There are many challenges ELLs face in our school setting. While native English speaker’s main priority is learning academic content, our ELLs must learn content as well as become proficient in English. Unlike the native English speakers, Gottlieb & Ernst-Slavit (2014) say that ELLs find difficulty understanding idiomatic expressions, unfamiliar grammatical structures, and multiple meaning words. In the midst of these challenges, ELLs can become hesitant to communicate with teachers and peers; some avoid participating completely. Fabre Merchán, Torres-Jara, Andrade-Dominguez, Ortiz-Zurita, & Alvarez-Muñoz’s (2017) research maintains that ELLs struggle with effectively communicating, because they fear mispronouncing a word. With the complicated nature of building language proficiency, ELLs must do so in a welcoming, and judgement and anxiety free environment. I try to remedy this by attempting to speak the language of my students. As they see me struggle, I see them become more comfortable and willing to communicate and interact with myself and peers. Along with this, I try to ease struggles by anticipating misconceptions and confusions and supporting with pre-teaching vocabulary or concepts, making connections, and providing visuals and other scaffolds.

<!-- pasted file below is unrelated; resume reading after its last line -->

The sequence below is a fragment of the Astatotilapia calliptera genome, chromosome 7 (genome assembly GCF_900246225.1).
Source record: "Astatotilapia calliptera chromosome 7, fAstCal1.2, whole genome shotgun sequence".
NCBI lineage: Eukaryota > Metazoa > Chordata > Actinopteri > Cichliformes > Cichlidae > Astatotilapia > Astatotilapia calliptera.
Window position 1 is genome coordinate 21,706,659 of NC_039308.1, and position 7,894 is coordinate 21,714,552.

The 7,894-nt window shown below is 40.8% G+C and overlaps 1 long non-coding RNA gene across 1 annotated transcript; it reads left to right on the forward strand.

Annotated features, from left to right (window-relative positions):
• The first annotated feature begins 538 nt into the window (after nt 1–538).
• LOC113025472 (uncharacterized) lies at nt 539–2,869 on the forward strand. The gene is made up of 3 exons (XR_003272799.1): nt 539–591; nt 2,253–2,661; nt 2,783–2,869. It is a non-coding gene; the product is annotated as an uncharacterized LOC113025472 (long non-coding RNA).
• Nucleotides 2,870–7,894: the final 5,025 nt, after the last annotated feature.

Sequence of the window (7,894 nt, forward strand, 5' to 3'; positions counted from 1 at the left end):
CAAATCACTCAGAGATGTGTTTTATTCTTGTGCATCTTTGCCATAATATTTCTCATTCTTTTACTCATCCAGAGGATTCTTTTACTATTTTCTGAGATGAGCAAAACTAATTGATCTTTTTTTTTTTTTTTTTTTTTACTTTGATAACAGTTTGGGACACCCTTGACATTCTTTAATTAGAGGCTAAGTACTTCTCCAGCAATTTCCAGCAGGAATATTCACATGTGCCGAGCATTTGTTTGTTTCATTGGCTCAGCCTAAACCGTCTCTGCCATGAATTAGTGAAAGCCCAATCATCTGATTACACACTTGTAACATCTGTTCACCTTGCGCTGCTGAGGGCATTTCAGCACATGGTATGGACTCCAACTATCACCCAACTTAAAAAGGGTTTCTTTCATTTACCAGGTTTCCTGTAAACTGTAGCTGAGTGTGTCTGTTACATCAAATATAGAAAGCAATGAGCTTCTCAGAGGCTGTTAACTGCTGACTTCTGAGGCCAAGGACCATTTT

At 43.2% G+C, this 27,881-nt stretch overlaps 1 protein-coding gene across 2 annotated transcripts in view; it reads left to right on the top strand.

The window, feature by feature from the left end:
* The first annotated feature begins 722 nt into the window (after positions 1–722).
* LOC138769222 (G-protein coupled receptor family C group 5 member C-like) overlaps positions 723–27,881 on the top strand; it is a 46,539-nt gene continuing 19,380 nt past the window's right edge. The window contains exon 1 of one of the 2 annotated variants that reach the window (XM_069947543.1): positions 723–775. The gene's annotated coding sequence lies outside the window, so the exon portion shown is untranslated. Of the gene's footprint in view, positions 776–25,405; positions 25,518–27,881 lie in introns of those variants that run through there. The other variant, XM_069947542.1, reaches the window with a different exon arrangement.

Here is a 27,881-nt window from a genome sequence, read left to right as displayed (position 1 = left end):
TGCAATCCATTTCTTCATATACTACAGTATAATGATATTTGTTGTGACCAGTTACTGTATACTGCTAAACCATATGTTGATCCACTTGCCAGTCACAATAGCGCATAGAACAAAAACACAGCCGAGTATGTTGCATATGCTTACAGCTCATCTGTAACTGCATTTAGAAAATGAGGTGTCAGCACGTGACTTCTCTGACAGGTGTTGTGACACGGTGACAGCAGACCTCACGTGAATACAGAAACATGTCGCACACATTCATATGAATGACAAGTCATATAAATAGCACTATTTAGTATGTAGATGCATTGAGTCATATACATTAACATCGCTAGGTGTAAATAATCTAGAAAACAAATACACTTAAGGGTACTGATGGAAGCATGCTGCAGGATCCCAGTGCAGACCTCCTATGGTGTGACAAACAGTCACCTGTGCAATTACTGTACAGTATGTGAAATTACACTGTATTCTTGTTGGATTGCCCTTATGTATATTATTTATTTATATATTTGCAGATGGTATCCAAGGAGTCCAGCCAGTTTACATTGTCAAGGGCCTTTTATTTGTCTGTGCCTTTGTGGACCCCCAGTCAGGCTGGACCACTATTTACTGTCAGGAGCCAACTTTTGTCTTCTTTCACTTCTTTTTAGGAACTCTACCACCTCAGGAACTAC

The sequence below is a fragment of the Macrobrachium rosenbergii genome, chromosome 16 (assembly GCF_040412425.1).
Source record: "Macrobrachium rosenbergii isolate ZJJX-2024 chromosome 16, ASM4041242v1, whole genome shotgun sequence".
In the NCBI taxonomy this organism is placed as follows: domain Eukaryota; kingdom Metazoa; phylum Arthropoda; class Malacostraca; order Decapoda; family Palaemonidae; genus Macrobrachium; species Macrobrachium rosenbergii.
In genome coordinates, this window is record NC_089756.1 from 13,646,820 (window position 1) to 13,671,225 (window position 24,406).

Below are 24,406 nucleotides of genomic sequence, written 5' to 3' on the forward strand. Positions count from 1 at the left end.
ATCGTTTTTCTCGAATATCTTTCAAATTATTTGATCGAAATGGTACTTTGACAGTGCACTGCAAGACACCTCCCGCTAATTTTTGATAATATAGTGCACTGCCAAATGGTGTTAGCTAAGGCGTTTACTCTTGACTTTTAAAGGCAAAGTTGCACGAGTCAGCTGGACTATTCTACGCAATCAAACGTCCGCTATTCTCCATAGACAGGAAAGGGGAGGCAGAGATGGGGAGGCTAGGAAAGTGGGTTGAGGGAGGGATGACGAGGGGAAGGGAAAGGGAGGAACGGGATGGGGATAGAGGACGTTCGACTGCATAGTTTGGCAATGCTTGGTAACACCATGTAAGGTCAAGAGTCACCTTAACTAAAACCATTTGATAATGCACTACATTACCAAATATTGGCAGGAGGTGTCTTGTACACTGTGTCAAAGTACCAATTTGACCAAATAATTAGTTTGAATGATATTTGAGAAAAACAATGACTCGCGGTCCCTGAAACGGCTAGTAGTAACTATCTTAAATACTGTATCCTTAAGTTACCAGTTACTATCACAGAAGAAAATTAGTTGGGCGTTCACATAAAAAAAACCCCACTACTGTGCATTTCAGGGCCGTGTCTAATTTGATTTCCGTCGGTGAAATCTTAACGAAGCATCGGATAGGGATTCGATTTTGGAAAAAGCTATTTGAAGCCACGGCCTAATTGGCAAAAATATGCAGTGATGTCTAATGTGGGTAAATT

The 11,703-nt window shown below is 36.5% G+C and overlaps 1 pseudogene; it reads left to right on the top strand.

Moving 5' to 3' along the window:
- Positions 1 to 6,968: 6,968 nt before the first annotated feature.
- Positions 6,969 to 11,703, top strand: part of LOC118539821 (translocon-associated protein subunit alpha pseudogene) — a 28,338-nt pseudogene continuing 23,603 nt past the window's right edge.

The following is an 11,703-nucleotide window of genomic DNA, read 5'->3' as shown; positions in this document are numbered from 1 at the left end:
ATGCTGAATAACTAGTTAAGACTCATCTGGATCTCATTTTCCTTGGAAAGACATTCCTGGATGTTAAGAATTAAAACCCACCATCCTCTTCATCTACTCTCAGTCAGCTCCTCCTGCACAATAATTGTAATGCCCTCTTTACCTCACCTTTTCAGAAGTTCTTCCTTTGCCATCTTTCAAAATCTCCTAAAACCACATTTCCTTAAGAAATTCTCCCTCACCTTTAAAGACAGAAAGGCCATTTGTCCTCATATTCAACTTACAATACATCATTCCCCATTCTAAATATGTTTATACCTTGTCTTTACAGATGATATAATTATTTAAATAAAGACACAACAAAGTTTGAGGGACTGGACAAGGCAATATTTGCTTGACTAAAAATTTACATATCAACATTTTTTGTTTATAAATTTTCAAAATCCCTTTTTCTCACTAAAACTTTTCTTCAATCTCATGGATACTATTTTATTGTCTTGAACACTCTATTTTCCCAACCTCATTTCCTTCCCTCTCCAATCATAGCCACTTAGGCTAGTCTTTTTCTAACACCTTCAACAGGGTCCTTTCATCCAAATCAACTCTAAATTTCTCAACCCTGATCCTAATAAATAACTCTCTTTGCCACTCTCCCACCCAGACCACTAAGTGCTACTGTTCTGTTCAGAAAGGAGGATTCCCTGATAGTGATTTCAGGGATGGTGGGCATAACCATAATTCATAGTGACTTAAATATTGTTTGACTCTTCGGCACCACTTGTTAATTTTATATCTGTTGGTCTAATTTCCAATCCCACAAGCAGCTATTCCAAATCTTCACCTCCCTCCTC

Best Practices to Support ELLs Academic Conversations
Zwiers & Crawford (2010) maintain that an academic conversation is a sustained and intentional back and-forth exchange about academic topics that create a context to co-construct understanding of the topic, deepen content knowledge, and develop communication skills aligned to academic content. They help students with academic vocabulary acquisition, as they are exposed to and use this vocabulary repeatedly, to the point where it is memorized. These experiences also provide collaborative critical thinking opportunities, build content connections, foster of inner dialog and self-talk (Zwiers & Crawford, 2010). I have found this skill to be difficult for all students, as they are not used to having these conversations in their daily lives, so it is necessary to provide explicit teaching of communication strategies before they can engage in true academic discourse.